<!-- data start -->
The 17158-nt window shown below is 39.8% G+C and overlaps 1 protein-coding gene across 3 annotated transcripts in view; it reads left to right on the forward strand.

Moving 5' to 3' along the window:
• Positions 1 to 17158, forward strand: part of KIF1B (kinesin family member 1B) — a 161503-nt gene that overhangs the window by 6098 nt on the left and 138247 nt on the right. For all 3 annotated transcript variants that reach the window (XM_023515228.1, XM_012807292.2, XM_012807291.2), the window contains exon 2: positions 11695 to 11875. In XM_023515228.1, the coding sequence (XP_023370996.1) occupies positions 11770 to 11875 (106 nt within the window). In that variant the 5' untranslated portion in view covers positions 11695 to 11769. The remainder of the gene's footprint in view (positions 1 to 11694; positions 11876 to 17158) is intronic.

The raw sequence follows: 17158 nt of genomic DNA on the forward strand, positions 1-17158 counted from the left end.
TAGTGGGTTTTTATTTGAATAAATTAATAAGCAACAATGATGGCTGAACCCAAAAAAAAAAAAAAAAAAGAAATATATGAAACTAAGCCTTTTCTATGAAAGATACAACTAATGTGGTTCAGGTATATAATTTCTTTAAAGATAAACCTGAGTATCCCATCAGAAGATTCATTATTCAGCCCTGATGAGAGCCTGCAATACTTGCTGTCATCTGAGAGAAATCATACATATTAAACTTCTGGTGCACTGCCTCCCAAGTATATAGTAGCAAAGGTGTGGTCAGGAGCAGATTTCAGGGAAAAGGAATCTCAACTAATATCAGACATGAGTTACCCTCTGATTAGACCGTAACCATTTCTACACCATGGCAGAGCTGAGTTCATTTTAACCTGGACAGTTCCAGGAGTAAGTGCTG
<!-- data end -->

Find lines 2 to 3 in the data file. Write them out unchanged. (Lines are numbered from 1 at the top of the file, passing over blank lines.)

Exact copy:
Moving 5' to 3' along the window:
• Positions 1 to 17158, forward strand: part of KIF1B (kinesin family member 1B) — a 161503-nt gene that overhangs the window by 6098 nt on the left and 138247 nt on the right. For all 3 annotated transcript variants that reach the window (XM_023515228.1, XM_012807292.2, XM_012807291.2), the window contains exon 2: positions 11695 to 11875. In XM_023515228.1, the coding sequence (XP_023370996.1) occupies positions 11770 to 11875 (106 nt within the window). In that variant the 5' untranslated portion in view covers positions 11695 to 11769. The remainder of the gene's footprint in view (positions 1 to 11694; positions 11876 to 17158) is intronic.